NECA urges FG to reverse proposed tariff increases for manufacturing
Adewale Smart Oyerinde, the Director-General of the Nigeria Employers Consultative Association (NECA) on Sunday called on the Federal Government to put a halt on the implementation of its proposed tariff increases in the manufacturing sector.
In a statement issued in Lagos, its Director-General, Adewale-Smart Oyerinde, also called for the reversal of the 2023 Fiscal Policy Measures (FPM).
He advised government to revert to the 2022 FPM roadmap designed to lapse in 2024.
The approved 2023 FMP includes Supplementary Protection Measures for the implementation of the ECOWAS Common External Tariff (2022 – 2026).
It includes increased excise duty on alcoholic beverages, cigarettes and tobacco products; introduction of excise duty on single-use plastics and Import Adjustment Tax levy on vehicles of 2000 cc and above.
Minister of Finance, Budget and National Planning, Zainab Shamsuna Ahmed confirmed President Muhammadu Buhari’s approval of the 2023 FPM on May 12.
NECA stated, however, that the newly-introduced FPM and tariff increases were not only worrisome, but also landmines for businesses in the affected sectors.
World Safety Day: NIMASA committed to achieving globally acceptable standards
Bashir Jamoh, the Director-General of the Nigerian Maritime Administration and Safety Agency (NIMASA) has said that the agency is prepared to achieving globally acceptable safety standards.
Jamoh said this in a statement signed by Osagie Edward, Assistant Director, Public Relations, NIMASA, in Lagos on Sunday.
He made this known at a safety workshop with the theme: “Zero offshore incidents, a culture of prevention”, organised by the agency to mark the 2023 World Safety Day.
“This is in line with the International Labour Organisation, (ILO) declared theme of “A safe and healthy working environment as a fundamental principle and right at work,” he said.
Jamoh, who declared the workshop open, noted that NIMASA with responsibilities of Flag and Port State activities, which often took place offshore, was committed to the wellbeing of its staff.
Sanwo-Olu supports Akpabio for 10th Senate presidency
Babajide Sanwo-Olu, the governor of Lagos State on Sunday expressed his readiness to support the ambitions of Senator Godswill Akpabio and Senator Barau Jibrin as President and Deputy President of the 10th Senate, respectively.
Sanwo-Olu expressed his support at a consultative visit to Lagos House, Marina, when he received members of the “Stability Group’’, consisting 69 senators-elect, who already endorsed Akpabio and Jibrin.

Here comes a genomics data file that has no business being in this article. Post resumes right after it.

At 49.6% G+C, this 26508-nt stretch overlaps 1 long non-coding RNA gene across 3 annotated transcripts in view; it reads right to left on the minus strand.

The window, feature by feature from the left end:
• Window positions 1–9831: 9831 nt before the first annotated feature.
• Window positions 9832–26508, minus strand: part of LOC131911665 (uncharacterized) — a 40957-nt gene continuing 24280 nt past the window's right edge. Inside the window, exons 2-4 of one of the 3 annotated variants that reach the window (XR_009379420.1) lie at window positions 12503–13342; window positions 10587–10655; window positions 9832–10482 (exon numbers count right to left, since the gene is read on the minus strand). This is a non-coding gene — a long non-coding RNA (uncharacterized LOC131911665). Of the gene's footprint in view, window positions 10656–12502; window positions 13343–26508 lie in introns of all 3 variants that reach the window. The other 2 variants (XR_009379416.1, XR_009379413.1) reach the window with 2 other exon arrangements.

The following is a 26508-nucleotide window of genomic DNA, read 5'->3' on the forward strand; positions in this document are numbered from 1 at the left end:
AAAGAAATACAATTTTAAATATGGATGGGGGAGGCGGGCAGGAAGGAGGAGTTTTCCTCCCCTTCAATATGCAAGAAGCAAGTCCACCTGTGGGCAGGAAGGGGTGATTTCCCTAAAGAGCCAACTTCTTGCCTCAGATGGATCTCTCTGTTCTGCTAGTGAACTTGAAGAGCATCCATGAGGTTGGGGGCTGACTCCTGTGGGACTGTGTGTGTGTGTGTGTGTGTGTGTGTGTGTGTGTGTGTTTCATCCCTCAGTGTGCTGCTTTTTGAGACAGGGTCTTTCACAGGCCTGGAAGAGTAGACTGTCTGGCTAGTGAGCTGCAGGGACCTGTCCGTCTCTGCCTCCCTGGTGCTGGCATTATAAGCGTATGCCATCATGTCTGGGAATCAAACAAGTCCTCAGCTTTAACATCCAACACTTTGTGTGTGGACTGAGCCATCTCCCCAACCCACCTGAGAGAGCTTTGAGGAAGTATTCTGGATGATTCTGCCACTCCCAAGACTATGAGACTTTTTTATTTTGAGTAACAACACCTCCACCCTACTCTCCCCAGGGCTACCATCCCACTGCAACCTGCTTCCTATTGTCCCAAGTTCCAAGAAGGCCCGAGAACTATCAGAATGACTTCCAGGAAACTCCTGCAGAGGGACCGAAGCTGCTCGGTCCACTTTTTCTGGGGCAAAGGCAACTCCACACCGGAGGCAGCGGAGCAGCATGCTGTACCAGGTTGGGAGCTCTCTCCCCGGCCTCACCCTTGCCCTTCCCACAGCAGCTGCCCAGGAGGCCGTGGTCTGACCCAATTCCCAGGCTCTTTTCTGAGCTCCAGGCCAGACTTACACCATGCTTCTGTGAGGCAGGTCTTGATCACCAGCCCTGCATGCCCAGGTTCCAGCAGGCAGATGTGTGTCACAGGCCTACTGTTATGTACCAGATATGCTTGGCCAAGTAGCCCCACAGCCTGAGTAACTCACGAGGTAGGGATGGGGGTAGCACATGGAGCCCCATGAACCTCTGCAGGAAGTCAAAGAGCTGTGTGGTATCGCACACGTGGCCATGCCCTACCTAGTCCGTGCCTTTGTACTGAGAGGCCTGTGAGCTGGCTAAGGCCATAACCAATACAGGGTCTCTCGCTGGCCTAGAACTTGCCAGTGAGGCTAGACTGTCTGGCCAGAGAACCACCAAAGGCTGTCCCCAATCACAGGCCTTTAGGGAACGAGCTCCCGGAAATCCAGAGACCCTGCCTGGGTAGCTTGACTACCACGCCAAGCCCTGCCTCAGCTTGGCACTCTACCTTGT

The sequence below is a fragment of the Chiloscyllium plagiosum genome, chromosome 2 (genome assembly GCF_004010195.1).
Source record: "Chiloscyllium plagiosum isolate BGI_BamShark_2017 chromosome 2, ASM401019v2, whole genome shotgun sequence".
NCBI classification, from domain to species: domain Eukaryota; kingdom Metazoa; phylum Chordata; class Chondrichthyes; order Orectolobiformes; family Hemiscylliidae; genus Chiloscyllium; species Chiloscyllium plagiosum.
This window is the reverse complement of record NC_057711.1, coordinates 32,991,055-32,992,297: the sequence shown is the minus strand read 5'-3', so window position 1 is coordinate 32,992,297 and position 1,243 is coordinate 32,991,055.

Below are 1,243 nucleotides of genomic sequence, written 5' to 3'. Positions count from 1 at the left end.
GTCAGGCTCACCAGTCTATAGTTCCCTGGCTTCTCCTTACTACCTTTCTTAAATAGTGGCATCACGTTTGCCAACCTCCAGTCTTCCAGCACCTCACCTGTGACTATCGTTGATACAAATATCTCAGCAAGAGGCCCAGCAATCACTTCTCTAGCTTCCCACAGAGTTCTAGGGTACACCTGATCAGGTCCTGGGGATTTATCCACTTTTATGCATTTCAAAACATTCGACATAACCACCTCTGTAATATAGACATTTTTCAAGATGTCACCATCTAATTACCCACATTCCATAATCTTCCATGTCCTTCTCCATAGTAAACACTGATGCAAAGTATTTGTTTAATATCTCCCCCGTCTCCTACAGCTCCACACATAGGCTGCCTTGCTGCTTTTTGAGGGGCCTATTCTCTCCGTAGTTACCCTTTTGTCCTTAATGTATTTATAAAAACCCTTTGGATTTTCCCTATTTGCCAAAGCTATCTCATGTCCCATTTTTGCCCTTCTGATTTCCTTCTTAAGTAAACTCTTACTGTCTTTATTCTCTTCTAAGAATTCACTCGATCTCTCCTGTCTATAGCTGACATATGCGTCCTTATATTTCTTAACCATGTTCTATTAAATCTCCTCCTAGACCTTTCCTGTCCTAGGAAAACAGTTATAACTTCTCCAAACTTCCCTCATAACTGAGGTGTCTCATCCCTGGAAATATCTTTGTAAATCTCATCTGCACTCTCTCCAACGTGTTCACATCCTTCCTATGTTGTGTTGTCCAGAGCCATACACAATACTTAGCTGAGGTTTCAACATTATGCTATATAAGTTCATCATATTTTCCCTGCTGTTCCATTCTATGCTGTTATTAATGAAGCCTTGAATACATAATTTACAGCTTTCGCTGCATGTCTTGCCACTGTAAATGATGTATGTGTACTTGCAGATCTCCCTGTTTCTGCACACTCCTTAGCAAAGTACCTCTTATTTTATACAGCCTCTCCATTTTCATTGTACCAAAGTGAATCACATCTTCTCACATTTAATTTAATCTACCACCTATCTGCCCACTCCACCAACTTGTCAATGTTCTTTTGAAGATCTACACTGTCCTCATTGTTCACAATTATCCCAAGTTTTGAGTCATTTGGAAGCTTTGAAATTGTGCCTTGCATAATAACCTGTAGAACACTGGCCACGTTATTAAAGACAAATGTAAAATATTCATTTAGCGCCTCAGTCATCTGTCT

He said the All Progressives Congress (APC) nomination process to pave the way for election of senate leadership was in order.
The governor noted that Akpabio’s team possessed the political credentials and leadership qualities to bring about uncommon transformation in the country.
He made it clear that it was very important to understand that the group was prepared to collaborate with the incoming administration of the President-elect, Senator Bola Tinubu.
He urged the senate leadership nominees to make purposeful legislations their priority, while maintaining harmonious working relationships with other arms of government without compromising legislative independence.
PenCom approves commercial, non-interest banks as mortgage lenders
The National Pension Commission (PenCom) has approved as mortgage lenders 26 commercial banks listed by the Central Bank of Nigeria.
Added to 26 commercial banks, the commission listed three non-interest banks to provide commercial and residential mortgage to workers under the Contributory Pension Scheme to access 25 percent of their Retirement Savings Account (RSA) for the purpose of mortgage.
“The approval is in line with Section 89 (2) of the Pension Reform Act 2014, which allows RSA holders to use a portion of their RSA balance towards payment of equity for residential mortgage,” it stated.
Oil falls as economic concerns offset prospect of tighter supplies
Oil prices slipped on Monday as concerns about fuel demand at top global oil consumers U.S. and China offset optimism about tightening supplies from any OPEC+ cuts and a resumption in U.S. buying for reserves.
Brent crude futures fell 43 cents, or 0.6 percent, to $73.74 a barrel by 0130 GMT while U.S. West Texas Intermediate crude was at $69.67 a barrel, down 37 cents, or 0.5 percent.
Last week, both benchmarks fell for a fourth consecutive week, the longest streak of weekly declines since September 2022, over concern that the United States could enter a recession on “significant risk” of a historic default within the first two weeks of June.
Investors sought safe havens such as the U.S. dollar, strengthening the currency which makes dollar-denominated commodities more expensive for holders of other currencies. (Reuters)